Expenditure Monitoring in the Philippines: A Rapid Scan of the Experience (Draft)

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The attempt of civil society to venture into expenditure monitoring is a huge challenge. It is a new terrain that involves technicalities and requires access to critical processes and documents of the government.

While the system for social accountability has already been adopted as a regular program in some agencies like in the Department of Education (DepEd), the Department of Public Works and Highways (DPWH), etc., sustaining the participation of civil society in these programs continues to be a challenge. Involving the community is one specific response to sustainability, which relies on empowerment to be self-perpetuating, i.e., that citizens would naturally use the knowledge and skills they learned to get good results, in this case, quality and responsive services from the government.

However, developing this culture would entail extensive and long-term re-orientation and capacity-building, as well as perhaps addressing also their immediate concerns and priorities that are economic in nature. To reach the grassroots, national enablers like national civil society organizations (CSOs) and its counterparts in the national government will have to replicate themselves and their kind of engagement in sub-national levels. Mobilizing support and resources for this next strategic direction of the CSO work in expenditure monitoring is the next order of battle. While gargantuan and overwhelming, this direction could only mean something positive: the work has gone pass demonstration and pilots to transforming practice and institutions that changes the politics of governance in the country as we know it.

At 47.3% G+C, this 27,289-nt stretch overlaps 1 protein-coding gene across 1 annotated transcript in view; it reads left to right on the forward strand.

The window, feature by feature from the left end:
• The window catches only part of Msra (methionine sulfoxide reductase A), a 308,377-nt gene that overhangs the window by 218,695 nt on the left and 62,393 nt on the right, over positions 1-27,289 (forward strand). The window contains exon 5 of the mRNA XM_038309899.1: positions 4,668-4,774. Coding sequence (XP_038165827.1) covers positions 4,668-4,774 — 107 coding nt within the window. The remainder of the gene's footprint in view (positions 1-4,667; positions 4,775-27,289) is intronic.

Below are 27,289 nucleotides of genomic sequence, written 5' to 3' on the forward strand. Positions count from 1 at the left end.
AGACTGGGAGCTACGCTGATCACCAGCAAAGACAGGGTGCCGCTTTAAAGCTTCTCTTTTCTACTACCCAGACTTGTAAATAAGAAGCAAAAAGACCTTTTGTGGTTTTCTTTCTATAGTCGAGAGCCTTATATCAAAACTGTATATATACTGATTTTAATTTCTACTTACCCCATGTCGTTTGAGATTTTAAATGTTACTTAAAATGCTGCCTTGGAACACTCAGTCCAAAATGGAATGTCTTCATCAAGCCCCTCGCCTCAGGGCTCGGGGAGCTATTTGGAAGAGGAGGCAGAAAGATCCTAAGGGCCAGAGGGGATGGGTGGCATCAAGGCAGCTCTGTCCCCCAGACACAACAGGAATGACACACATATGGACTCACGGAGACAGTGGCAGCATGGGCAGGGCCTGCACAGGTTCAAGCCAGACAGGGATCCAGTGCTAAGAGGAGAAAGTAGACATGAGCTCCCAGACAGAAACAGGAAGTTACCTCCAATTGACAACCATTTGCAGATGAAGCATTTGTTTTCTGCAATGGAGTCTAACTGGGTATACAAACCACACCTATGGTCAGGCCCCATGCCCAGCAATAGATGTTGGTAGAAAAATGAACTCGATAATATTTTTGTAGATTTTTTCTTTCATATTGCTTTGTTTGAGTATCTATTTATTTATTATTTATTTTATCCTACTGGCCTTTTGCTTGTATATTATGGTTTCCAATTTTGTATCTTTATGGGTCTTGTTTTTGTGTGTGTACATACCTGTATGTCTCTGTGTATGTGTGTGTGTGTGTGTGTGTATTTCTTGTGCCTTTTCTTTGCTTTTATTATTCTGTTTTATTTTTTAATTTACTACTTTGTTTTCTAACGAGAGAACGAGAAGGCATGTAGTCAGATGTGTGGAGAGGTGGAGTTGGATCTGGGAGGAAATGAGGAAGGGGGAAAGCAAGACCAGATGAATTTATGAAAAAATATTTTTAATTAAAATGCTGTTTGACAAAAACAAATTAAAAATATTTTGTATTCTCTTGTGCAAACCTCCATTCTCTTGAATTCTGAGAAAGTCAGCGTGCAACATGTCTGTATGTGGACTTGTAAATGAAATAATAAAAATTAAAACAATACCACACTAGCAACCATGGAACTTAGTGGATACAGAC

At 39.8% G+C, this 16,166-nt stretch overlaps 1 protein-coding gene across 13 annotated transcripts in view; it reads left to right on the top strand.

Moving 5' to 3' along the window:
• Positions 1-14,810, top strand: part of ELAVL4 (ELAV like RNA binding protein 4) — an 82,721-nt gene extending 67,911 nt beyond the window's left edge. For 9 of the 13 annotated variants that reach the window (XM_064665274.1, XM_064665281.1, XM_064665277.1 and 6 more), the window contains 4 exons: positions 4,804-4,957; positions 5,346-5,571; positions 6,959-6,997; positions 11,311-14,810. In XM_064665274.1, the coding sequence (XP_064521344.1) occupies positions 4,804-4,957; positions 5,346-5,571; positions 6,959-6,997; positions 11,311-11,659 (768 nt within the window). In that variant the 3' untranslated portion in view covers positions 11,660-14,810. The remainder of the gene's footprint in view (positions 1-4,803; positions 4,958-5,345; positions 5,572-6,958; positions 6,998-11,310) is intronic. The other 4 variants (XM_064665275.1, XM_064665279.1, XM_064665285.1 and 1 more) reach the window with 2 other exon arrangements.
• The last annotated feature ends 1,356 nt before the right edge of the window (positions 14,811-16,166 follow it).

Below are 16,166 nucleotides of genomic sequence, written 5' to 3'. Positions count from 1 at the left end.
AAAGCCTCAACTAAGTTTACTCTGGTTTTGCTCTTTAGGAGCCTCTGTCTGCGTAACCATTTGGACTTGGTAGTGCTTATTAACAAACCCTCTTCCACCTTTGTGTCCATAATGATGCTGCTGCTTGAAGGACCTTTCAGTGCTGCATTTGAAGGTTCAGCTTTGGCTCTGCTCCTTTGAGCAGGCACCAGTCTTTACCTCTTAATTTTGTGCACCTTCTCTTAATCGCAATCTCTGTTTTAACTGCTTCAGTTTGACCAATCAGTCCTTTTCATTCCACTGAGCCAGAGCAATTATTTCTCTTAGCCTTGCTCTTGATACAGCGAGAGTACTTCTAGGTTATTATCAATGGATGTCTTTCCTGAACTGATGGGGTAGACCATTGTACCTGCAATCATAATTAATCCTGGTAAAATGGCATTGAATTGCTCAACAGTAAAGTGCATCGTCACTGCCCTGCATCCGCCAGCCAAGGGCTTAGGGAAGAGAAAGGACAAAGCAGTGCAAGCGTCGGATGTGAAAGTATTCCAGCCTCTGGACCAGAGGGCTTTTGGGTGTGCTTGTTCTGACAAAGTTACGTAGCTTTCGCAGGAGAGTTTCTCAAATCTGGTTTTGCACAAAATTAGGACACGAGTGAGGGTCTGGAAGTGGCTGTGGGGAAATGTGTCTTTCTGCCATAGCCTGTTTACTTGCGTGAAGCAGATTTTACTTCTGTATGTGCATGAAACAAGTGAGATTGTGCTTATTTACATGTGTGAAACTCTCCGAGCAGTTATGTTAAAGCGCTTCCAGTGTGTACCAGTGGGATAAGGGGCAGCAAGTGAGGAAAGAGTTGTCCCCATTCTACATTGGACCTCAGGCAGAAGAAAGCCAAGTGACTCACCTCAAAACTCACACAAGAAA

Government Watch (G-Watch) is a social accountability program of the Ateneo School of Government—the graduate school of leadership and public service of Ateneo de Manila University that facilitates the constructive engagement of civil society with government in performance monitoring. It has specialized on expenditure monitoring of the education sector in the past 10 years since its foundation in 2000. Expenditure covers procurement to actual delivery of services. This part of governance was largely off-limits to civil society in the past and has been proven to be greatly prone to large-scale and systematic corruption.